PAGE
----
Because of interoperability by 2030 patients will be able to share select pieces of the medical record with whomever they wish, with no special effort and from the ease of the mobile device utilizing an app of their choice. 

Because of interoperability, before/by 2030 everyone will have their somatic and germline genomic test results as standardized data  

Because of interoperability, by 2030 Public Health will have prevented the next pandemic.  

Because of interoperability, before/by 2030 patients will have full control of their medical records  

Because of interoperability, before/by 2030 scanned PDFs will be a historical punchline  

Because of interoperability, doctors will have full access to complete medical histories across the country before/by 2030.  

Because of interoperability, before/by 2030 the nation will have a ubiquitous, complete referral network, with all providers connected 

Because of interoperability, before/by 2030 the nation will have a ubiquitous, complete lab network, with all providers connected. 

Because of interoperability, before/by 2030 patients will be able to mediate their data transfer to any provider. 

Because of interoperability, before/by 2030 providers will be alerted when their patients are seen elsewhere, including relevant clinical data 

Because of #interoperability, patients and their providers and health plans will have real time access to all of a patient’s administrative and clinical #data to manage and coordinate care by 2030.  

Because of #interoperability, prior authorizations will be conducted in real time before 2030.  

Because of interoperability, before/by 2030 patients will be empowered to more easily engage with and utilize their health data as data moves more freely across settings, platforms, and via APIs.  

Because of interoperability, before/by 2030, harmonized content and classification standards will support more automated transactions that require clinical and administrative data. 

Because of interoperability, before/by 2030, principles from the Framework for a National Strategy on Patient Identity will aid in the development and implementation of a national strategy to support accurate patient identification and matching for 100% of the US population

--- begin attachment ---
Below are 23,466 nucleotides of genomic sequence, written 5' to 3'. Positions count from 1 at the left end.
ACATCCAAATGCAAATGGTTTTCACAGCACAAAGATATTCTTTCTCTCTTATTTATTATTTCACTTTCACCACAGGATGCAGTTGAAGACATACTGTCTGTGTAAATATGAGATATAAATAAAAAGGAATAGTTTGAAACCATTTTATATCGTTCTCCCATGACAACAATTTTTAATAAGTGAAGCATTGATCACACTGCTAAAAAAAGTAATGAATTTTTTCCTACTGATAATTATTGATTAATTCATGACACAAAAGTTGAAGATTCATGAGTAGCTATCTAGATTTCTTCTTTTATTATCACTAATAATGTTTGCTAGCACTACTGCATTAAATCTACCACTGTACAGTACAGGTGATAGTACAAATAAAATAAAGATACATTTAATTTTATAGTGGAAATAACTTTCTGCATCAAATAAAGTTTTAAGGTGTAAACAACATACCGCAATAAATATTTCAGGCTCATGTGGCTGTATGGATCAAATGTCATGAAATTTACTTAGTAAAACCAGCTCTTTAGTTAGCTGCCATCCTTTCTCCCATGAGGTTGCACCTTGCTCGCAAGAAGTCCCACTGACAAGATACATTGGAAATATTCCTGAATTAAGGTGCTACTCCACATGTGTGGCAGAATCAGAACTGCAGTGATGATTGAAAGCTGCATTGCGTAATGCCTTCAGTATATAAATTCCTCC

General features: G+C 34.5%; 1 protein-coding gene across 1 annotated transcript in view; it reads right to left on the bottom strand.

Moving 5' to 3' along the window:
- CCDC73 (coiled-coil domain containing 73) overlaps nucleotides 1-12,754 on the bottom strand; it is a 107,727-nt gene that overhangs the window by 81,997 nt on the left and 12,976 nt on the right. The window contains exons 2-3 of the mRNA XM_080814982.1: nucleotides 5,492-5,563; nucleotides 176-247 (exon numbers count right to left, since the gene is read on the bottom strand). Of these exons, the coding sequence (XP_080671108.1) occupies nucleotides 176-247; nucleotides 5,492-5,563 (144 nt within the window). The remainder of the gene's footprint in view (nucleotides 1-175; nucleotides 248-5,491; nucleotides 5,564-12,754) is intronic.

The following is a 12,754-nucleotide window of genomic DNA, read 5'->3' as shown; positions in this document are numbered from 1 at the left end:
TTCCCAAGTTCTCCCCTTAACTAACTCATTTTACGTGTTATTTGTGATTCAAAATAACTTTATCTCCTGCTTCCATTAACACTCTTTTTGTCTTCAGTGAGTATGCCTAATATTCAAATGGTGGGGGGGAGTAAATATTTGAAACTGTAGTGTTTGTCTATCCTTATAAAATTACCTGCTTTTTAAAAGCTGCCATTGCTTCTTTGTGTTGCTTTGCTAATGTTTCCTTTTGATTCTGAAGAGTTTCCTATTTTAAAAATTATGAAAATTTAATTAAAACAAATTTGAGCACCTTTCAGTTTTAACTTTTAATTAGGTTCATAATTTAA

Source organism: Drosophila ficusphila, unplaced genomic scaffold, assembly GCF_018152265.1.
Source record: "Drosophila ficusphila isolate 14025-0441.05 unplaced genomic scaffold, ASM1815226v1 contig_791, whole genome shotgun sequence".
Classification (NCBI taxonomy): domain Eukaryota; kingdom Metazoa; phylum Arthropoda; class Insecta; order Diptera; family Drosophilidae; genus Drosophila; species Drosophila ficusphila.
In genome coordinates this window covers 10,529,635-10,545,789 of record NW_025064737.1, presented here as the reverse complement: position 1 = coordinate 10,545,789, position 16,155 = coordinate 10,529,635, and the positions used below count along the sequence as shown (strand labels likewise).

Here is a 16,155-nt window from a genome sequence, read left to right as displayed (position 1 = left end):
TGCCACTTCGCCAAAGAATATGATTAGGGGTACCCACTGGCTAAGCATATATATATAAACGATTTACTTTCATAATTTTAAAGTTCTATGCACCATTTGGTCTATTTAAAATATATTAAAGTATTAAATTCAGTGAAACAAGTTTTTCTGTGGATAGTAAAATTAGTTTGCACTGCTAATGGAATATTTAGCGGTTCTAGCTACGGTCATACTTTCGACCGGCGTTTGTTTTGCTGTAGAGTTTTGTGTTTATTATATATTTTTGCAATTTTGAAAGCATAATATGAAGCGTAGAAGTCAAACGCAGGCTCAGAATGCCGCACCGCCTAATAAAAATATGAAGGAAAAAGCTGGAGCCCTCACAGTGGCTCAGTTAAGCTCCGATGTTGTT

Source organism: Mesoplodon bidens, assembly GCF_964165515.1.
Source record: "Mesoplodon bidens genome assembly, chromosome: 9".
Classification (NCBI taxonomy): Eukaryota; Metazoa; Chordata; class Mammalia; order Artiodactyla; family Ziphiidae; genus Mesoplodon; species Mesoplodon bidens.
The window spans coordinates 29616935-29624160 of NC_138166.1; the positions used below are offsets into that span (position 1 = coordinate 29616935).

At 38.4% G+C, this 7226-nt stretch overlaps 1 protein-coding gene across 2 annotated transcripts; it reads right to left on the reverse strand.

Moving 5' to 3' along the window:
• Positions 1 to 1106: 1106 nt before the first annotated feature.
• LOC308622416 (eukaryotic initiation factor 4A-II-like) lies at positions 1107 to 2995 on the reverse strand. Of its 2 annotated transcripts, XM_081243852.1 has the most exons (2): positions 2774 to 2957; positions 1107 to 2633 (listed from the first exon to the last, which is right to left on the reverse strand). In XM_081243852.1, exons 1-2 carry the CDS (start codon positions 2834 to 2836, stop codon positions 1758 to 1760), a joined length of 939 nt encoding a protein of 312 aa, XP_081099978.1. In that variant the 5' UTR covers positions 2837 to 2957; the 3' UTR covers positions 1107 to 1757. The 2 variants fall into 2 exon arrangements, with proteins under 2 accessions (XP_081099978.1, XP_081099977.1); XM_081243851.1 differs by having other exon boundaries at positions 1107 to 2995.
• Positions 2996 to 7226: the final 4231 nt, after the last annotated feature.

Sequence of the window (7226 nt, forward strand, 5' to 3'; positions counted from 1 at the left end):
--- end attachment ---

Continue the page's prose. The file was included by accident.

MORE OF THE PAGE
Because of interoperability, by 2030, patients will have the ability to granularly select which sensitive data elements may be shared or withheld depending on their privacy preferences when sharing electronic health information.  

Because of interoperability, before 2030, patients will be able to donate our  

cardiac device data in a usable format to the medical research of our choice.  

Because of interoperability, access and site of care barriers will be lowered so people with acute and chronic health conditions can receive more care in their homes before/by 2030  

Because of interoperability, local community resources that address will be more readily accessible to people in need before/by 2030  

Because of interoperability, value-based care models will accelerate remote care delivery and allow providers to share information more seamlessly before/by 2030  

Because of interoperability, immigrants will be able to easily share their previous medical history from their home country with US healthcare providers by 2030.  

Because of interoperability, investments made this decade in assembling structured data will power AI-based solutions within innovative health IT apps that save us time and usher in a new era of wellness and prevention by 2030.  

Because of interoperability, the care team will be able to conveniently and securely communicate through a number of digital modalities and with complete access to their patient's health history by 2030.  

Because of interoperability, before/by 2030 HIE will include Dental Data and strengthen interprofessional Care Coordination, create actionable data, enhance patient experiences, expand data surveillance, and enable value-based payment. 

Because of interoperability, before 2030 all EMTs will have access to electronic patient records when they respond to calls and will have access to outcomes so they can adjust and improve the care they give  

Because of interoperability, patients and their loved ones will get to choose from a growing marketplace of applications, all competing to make sure they can make the most sense of their health information and finding the right doctors and services for them 

Because of interoperability, by 2030 our public health system won't have to use faxes for the next pandemic 

I hope that we have patients with access to all of their data in a way so they can get fully engaged with healthcare, on their smartphones, so they're in control of their data.  

Because of interoperability I can envision a world where we have all sorts of apps and new digital tools that extend our ability to take care of patients better and those tools can bolt seamlessly into our enterprise electronic health records and patient portals, tremendously amplifying our ability to innovate and deliver care that's higher quality, safer, more satisfying to everyone and lower cost. 

Because of interoperability, by 2030, novel treatments will be available, and new therapeutics discovered because data, properly protected, will flow freely from the clinical environment, to the research bench and from the researcher, back into the clinical environment 

Because of interoperability, by 2030 I will not receive a compact disc with my son's X-ray because I'm not allowed to take a picture of it.. The image and the read should be immediately uploaded to my patient portal where I can share it with whomever I please